Sean Parker's 2013 wedding to Alexandra Lenas is legendary for all the wrong reasons. The wedding was disgustingly opulent and tone deaf. It was a prime example of the arrogance and excesses of Silicon Valley. Parker is, of course, the founder of Napster and a former president of Facebook. He married singer-songwriter Alexandra Lenas in a campground in Big Sur, California. The event planners transformed a public campground into an enchanted forest. Over the months of prep, an artificial pond was created as was a bridge, faux ruins of a stone castle, rock staircases, and a 20-foot-tall wrought iron gate with the couple's initials forged into it. There was a pen full of rabbits for people to snuggle with. Ken Fulk designed the wedding and called it "Citizen Kane meets Gatsby."
The guests were famous and incredibly wealthy and included Sting, Emma Watson, Sean Lennon, Metallica's Lars Ulrich, Gavin Newsom, and Senator Kamala Harris as well as a multitude of tech entrepreneurs. The guests wore outfits created by the Oscar winning costume designer from the Lord of the Rings movies. Vanity Fair covered Parker's wedding twice. The June 1st wedding reportedly cost somewhere between $5 million and $10 million. The elaborate wedding went off without a hitch. At least until Monday morning.
On June 3rd, two days after the wedding, the California Coastal Commission released a report outlining in clear language the lengthy list of violations by the wedding. Parker was named as an offender alongside the Ventana Inn and Spa. The commission said that Ventana Inn had not fulfilled promises it made regarding a public campground and parking lot. The campground was closed in 2007 without the permission of the state. The parking lot had been annexed by the hotel for its guests. This is where Parker's wedding took place.
The construction projects related to the wedding were substantial and did not have the required "coastal development permits." The report from the California Coastal Commission caused a ton of negative press for Parker and his over the top wedding. One headline called is an "eco-wrecking wedding," another called it an "Ecological Wedding Disaster," yet another headline read "Sean Parker's $10 million destruction of a park epitomizes what's wrong with Silicon Valley."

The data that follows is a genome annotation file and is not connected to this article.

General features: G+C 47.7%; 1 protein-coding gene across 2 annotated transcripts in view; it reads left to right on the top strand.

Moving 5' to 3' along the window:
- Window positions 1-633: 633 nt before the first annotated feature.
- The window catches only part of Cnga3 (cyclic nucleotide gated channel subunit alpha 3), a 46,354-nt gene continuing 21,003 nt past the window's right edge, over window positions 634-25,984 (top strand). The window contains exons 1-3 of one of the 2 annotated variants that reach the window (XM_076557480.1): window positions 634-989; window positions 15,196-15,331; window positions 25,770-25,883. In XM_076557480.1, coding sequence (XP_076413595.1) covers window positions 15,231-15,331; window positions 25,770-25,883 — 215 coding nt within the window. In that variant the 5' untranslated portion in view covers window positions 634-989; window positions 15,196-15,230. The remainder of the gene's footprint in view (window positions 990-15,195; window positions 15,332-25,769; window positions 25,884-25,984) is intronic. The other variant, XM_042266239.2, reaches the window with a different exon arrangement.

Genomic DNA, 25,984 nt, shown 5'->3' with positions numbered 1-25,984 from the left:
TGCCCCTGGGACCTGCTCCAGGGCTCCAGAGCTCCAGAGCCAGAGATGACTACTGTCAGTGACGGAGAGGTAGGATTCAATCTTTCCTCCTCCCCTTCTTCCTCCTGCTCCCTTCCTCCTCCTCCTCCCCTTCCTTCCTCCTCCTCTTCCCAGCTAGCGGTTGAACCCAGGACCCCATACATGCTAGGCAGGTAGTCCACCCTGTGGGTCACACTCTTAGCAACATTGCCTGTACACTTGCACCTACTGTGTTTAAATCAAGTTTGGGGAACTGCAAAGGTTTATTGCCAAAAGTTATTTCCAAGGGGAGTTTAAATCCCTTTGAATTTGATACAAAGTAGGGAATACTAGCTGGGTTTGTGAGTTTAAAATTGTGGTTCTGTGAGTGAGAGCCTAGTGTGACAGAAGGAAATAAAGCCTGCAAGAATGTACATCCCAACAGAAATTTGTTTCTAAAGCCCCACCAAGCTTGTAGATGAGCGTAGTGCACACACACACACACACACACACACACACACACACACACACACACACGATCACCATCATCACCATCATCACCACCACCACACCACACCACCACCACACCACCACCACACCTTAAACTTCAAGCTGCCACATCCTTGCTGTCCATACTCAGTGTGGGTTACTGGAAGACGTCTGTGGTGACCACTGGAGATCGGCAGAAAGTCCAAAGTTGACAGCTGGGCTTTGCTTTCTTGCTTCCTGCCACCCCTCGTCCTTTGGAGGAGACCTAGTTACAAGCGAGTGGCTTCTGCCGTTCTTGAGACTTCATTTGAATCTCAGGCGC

It should be noted that most of the violations cited by the California Coastal Commission were due to the Ventana Inn's choices. Parker wrote a 9,000 word rebuttal to the report calling out the media's out of whack coverage of the scandal. Only one reporter reached out to him for his side of the story, he said.
It was a standoff. Parker agreed to pay $2.5 million to clear up all the violations from the event. He also sat down with his wife and the California Coastal Commission to brainstorm ideas. The result was an app that helps people find access to beaches along California's coast. Called YourCoast, the app maps all of the public access points to the coast – all 1,563 coastal access points. Before the app, people looking for this information were forced to wade through various blogs and internet search results without any guarantee that the information they provided was accurate.
Parker's app organizes beaches, overlooks, trails, tide-pools, and other coastal features into one slick, easy to use map. People can zoom in on a location pin to find out more info about the spot including whether it has parking, bathroom and picnic areas, or is strolled friendly. It is the first time the public (or at least people with iPhones) have had access to the whole coast of California in one place.
Parker supplied the technological aspect and engineering of the project. He also provided funding for two years of maintenance of the app. He is also making a video about the commission that is required per his settlement contract to go viral.